Re: faking HTTP with a socket channel

Tom Anderson <>
Mon, 11 Aug 2008 14:17:12 +0100
On Mon, 11 Aug 2008, Roedy Green wrote:

If you fake HTTP by opening a socket then sending an HTTP header, does
the HTTP stuff go out in the first packet to the server, or is there
some sort of handshake first to establish the channel?

There's a handshake at the TCP level - it's called the "three-way
handshake", because it involves the client sending a connection request
packet ('SYN'), the server responding with an acceptance ('SYN+ACK'), and
the client then sending a confirmation of the acceptance ('ACK'). The ACK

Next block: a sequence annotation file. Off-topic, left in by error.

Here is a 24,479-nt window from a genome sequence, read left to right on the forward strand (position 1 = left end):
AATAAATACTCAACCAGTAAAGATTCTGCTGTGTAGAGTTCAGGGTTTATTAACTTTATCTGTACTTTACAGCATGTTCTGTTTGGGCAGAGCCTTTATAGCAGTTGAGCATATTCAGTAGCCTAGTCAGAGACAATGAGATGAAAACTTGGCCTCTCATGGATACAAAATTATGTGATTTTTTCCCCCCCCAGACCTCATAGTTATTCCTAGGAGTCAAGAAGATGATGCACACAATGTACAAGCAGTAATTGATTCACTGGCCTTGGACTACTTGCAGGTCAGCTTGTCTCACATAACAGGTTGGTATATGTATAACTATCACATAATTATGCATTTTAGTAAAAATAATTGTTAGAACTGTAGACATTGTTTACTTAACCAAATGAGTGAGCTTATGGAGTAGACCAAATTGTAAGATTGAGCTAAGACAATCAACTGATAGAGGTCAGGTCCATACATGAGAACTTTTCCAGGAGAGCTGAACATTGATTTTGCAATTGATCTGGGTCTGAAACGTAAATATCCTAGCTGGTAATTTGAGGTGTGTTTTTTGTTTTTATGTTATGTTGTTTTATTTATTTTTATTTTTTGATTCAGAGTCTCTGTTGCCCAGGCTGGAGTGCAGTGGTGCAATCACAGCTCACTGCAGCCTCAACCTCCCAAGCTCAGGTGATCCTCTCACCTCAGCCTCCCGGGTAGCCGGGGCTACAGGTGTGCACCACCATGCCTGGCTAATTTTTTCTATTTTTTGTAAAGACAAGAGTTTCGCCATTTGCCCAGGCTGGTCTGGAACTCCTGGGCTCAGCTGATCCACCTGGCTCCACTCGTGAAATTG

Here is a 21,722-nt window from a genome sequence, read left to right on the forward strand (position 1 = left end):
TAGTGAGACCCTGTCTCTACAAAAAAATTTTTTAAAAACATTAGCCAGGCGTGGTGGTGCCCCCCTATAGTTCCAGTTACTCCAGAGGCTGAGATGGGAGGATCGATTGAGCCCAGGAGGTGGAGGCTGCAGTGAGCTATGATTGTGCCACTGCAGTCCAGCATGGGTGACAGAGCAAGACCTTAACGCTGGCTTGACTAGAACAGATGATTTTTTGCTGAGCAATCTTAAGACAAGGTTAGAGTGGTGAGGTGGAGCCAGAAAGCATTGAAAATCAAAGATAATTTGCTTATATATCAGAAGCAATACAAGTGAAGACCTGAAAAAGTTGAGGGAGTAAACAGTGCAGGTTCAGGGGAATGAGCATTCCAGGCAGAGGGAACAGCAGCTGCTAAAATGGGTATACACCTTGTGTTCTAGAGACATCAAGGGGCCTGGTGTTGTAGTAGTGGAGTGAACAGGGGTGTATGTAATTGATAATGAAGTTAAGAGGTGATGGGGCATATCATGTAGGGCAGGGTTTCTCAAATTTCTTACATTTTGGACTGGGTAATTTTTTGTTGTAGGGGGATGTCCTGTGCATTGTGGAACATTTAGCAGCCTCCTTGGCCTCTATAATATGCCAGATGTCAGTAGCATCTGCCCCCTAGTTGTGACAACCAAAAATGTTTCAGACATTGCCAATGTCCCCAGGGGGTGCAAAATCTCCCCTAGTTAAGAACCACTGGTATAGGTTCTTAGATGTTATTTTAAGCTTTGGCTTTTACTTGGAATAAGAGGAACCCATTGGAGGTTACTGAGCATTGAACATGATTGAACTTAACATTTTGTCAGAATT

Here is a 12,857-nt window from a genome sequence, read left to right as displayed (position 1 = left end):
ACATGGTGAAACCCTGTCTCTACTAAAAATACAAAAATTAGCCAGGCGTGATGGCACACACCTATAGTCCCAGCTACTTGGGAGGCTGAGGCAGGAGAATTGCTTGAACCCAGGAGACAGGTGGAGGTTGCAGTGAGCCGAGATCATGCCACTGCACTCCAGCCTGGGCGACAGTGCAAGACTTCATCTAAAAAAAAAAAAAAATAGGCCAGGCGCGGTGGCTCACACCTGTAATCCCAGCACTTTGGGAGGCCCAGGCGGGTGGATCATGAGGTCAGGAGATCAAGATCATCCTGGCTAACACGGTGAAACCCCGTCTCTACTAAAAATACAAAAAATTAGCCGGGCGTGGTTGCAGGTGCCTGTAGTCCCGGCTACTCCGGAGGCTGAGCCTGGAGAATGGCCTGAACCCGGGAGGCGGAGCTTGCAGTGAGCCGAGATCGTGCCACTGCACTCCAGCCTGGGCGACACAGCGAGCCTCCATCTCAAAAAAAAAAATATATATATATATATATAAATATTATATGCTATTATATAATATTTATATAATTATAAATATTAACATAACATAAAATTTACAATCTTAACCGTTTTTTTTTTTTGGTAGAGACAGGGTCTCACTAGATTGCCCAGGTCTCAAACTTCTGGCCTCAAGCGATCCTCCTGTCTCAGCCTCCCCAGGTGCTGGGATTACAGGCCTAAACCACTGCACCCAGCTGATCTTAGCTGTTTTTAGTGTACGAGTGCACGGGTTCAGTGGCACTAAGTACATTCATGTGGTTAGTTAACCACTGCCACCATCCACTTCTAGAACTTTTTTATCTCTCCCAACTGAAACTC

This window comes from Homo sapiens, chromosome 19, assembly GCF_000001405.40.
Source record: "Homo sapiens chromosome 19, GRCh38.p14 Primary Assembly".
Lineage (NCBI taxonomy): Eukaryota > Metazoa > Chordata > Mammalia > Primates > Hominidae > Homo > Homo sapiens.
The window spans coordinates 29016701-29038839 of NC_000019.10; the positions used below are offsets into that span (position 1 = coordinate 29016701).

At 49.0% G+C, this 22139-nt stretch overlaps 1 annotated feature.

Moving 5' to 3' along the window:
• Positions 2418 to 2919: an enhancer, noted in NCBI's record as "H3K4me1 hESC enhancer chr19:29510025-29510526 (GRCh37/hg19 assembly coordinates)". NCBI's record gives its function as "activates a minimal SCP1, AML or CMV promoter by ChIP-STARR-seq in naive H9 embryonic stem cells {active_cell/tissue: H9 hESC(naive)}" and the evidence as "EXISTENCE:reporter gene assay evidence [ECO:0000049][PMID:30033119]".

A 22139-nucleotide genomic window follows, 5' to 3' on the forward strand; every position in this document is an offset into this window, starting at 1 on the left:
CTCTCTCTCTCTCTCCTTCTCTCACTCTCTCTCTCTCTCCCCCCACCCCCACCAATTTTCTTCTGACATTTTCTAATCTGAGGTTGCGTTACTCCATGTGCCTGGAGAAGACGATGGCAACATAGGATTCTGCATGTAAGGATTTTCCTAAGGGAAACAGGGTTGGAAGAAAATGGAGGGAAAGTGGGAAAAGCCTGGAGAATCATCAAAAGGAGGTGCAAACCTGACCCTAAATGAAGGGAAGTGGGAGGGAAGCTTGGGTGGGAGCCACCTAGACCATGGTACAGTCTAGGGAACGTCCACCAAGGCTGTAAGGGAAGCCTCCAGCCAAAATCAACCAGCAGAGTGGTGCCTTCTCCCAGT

packet can carry data; the other two can't. Thus, there is one round-trip
between client and server before you can start sending actual data.

There was a TCP variant, T/TCP, which let you send data in the first and
second packets too, but it never caught on, in part because there were
security concerns.

If you treat TCP as just an abstract pipe for bytes, then there's no other
handshaking before the HTTP command. The first data bytes to travel over
the TCP connection will be the 0x47, 0x45, 0x54, 0x20 at the start of the
command (assuming it's a GET, that is).

When you get your HttpConnection object, just what has happened at that

Depends how you get it. If you construct it directly, nothing - the socket
isn't opened until you call connect().



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